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Let $(X,\varrho)$ be a metric space and $K\subset X$ compact.

Then, for every $\,\varepsilon > 0$, $\,K$ can be covered with a finite number of balls of radius $\varepsilon$. Show that the reciprocal is not true.

My approach. Since $K$ is compact, every open cover of $K$ contains a finite sub-cover. But every one of the open sets of the finite sub-cover can written as a union of open balls with radius $\varepsilon$.

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Let $K$ be compact, then $$ \{B(x,\varepsilon) : x\in K\} $$ is an open cover of $K$, and hence it has a finite subcover: $$ K\subset B(x_1,\varepsilon)\cup\cdots\cup B(x_n,\varepsilon). $$ Note however, that every non-compact subset of this compact set $K$ has the same property, as it can also be covered by finitely many such balls.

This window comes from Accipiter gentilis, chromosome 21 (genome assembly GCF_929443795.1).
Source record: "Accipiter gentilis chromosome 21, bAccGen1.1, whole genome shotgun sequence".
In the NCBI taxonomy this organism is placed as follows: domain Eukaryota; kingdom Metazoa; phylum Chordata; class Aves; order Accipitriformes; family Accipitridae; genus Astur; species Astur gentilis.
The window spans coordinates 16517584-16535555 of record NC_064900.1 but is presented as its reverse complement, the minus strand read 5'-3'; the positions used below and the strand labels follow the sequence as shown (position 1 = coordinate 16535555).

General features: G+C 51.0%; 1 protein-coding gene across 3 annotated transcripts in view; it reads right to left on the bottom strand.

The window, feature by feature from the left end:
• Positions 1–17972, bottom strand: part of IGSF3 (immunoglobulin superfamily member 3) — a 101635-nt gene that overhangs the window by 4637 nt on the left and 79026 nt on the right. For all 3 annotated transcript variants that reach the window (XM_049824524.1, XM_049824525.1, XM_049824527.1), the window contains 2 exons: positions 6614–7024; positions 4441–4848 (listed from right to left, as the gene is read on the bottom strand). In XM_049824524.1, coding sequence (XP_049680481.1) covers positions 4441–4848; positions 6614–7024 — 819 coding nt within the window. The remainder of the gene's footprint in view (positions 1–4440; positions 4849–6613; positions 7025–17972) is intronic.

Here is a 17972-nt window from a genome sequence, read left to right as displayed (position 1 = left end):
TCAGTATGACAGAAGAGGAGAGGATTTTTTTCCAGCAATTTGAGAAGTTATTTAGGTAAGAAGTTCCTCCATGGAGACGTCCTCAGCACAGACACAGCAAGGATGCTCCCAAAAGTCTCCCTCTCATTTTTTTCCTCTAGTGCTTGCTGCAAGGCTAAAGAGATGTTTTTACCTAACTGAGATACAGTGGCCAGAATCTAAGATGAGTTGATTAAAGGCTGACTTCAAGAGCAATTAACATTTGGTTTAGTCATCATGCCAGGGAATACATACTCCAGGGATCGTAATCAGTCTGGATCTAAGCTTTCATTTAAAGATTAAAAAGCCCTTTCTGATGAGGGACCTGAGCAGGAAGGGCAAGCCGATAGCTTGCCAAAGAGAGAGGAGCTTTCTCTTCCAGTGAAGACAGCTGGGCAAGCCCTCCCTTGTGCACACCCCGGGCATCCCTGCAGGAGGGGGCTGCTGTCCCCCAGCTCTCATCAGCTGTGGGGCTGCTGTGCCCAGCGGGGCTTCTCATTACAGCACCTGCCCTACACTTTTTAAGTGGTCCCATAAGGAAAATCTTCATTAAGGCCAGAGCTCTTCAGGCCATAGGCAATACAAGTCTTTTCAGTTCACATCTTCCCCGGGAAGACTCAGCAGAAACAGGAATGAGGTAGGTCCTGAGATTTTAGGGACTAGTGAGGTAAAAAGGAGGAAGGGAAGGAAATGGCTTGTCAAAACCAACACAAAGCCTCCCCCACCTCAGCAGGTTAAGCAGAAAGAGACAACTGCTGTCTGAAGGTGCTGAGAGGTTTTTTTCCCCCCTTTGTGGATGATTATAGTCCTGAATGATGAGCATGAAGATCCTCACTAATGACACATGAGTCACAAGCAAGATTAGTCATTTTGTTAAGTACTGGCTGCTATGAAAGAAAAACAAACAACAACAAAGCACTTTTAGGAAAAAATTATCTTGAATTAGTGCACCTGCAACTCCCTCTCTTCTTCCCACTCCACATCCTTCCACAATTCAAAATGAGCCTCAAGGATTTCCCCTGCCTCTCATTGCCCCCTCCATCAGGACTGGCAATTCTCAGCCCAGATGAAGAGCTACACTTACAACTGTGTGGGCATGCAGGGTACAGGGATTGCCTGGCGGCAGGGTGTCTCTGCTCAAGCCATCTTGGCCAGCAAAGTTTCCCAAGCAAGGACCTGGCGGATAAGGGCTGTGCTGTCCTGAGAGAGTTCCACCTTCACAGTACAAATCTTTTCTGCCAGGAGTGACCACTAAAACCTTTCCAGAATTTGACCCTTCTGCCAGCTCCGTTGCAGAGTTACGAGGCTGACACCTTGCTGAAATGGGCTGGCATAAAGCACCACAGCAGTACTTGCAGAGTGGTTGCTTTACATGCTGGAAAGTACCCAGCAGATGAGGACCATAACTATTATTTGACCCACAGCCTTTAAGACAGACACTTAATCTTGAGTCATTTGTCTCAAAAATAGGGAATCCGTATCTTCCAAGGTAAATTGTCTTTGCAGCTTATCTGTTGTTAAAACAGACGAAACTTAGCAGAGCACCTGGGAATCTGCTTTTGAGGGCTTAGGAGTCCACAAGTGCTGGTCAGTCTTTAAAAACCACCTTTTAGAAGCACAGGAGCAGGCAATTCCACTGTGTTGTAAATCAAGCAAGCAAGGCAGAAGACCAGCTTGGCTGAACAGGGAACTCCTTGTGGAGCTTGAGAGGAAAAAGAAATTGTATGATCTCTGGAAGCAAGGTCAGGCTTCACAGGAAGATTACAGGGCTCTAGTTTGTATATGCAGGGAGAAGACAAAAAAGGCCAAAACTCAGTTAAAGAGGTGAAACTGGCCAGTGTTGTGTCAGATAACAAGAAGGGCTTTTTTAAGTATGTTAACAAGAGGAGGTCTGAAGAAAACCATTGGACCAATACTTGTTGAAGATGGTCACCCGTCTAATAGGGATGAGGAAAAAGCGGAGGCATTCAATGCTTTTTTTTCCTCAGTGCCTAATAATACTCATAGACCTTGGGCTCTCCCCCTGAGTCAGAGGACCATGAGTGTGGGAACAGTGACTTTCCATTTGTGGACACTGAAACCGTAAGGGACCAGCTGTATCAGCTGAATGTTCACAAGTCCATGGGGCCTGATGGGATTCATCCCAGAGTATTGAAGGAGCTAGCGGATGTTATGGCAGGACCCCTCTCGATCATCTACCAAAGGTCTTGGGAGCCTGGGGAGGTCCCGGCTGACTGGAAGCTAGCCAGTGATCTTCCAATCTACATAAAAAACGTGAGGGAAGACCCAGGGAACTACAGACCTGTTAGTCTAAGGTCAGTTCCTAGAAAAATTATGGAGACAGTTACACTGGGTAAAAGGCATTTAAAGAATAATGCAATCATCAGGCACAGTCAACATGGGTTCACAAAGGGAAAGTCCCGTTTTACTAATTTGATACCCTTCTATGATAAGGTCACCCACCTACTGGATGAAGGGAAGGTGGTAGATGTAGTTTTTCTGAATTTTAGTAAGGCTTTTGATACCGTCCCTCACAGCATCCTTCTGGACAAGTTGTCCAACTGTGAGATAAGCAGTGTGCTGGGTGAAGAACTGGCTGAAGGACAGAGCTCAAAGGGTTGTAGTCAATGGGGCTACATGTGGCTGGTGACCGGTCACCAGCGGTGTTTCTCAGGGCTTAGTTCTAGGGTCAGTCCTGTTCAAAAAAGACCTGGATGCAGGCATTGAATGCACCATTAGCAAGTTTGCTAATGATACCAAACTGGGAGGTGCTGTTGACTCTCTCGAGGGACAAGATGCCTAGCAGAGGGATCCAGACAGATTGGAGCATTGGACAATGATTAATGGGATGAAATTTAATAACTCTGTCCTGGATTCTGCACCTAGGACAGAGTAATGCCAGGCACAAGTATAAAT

In particular, every bounded (and hence not necessarily compact) subset of $\mathbb R$ can be covered by finitely many such balls.

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